The Kerala cabinet has decided to scrap agricultural income tax on plantations and declare a moratorium on agriculture income tax, meeting a long-pending demand of the plantation sector. Chief minister Pinarai Vijayan is expected to make an announcement regarding this on the floor of the state assembly during the ongoing session.
The Association of Planters of Kerala (APK) hailed the state government’s decision to abolish agriculture income tax (AIT), saying Kerala is the only state levying AIT at 30 per cent of profit.
According to the association, successive governments in the state have been sitting on commission reports most of which have suggested removal of AIT on plantation crops.
Kerala accounts for 82 per cent of the rubber, 71 per cent of cardamom, and 21 per cent of coffee produced by the country's plantation sector. The sector has been bedeviled by rising production costs and poor price realisation on the back of rising imports.
The cabinet decision endorses the recommendations of the Krishnan Nair Commission that studied the issues plaguing the sector. Appointed by the previous Congress-led government, the Commission had proposed either scrapping or declaring a five-year moratorium on agriculture income tax.
Neighbouring Tamil Nadu does not levy taxes on the plantation sector, but Kerala charges Rs700 a hectare as plantation tax. Besides, income tax is charged at 50 per cent of profits, while in other states it is much less.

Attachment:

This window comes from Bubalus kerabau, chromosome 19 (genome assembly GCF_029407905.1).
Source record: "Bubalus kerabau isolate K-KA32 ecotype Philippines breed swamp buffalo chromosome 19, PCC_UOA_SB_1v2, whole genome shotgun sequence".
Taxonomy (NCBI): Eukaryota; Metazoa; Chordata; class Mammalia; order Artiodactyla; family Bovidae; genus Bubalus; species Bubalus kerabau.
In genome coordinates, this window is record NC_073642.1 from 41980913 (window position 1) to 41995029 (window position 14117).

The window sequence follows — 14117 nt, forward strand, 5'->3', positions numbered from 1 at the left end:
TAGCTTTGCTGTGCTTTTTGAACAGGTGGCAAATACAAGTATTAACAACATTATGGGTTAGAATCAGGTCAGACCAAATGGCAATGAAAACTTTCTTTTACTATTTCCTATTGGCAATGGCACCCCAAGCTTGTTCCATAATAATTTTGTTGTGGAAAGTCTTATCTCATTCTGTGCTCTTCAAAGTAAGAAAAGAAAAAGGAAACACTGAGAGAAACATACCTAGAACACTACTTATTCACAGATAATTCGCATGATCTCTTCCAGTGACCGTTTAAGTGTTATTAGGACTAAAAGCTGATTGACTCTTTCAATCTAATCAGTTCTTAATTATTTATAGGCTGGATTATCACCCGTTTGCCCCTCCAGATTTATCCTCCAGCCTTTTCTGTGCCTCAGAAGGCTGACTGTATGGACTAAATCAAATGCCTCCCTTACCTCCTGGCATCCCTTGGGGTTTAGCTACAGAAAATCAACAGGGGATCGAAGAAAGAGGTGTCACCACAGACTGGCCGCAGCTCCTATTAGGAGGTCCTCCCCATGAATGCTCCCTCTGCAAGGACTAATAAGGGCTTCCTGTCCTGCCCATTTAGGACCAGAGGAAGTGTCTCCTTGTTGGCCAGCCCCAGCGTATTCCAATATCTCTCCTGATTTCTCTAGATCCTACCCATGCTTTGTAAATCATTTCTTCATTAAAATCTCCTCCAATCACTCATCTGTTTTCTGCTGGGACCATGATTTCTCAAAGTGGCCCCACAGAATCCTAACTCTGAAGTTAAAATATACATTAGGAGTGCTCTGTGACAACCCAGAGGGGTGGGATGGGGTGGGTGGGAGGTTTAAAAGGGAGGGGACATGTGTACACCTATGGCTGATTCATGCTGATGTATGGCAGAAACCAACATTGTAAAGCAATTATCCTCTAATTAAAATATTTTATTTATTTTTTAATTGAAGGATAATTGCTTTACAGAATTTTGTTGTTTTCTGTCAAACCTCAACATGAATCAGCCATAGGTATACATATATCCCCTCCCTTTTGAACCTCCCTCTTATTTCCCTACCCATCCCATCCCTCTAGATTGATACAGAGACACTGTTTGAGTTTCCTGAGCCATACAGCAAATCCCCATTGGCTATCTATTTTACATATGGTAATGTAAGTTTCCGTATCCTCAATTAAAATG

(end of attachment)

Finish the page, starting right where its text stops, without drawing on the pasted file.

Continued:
The current Left Democratic Front Government has already reduced the agriculture income tax to 30 per cent and now has declared a moratorium on the tax. The Commission had also flayed the building tax on workers’ one-room tenements attached to the plantations.
It has reportedly recommended rebuilding the quarters with at least two bedrooms and toilet facilities.
The cabinet has accepted both these recommendations. Local self governments are being advised to exempt these quarters from building tax.
The government will bring them under its comprehensive LIFE housing scheme as they are beyond repair.
New quarters will be constructed with the cost shared equally by the state government and the plantation managements.
The chief minister also said the seigniorage of Rs2,500 per cubic metre on rubber wood will be scrapped. (This is a levy on rubber wood raised on lands leased from the government.)
Planters, however, say while the decision is in the right direction, these measures alone may not solve the sector’s financial crisis.
Plantations should be allowed to divesify into intercropping, multicropping, standalone cultivation, agro forestry, vegetable, green house, and precision farming, water harvesting and conservation, renewable energy generation without changing or hampering the basic structure, say Ajith BK, Secretary, APK.
The turnover of Kerala plantations was Rs21,000 crore in 2012-13, which has dropped to Rs7,800 crore in 2016-17 due to import thteat and a global slump in commodity prices. The sector supports nearly a million people directly and indirectly.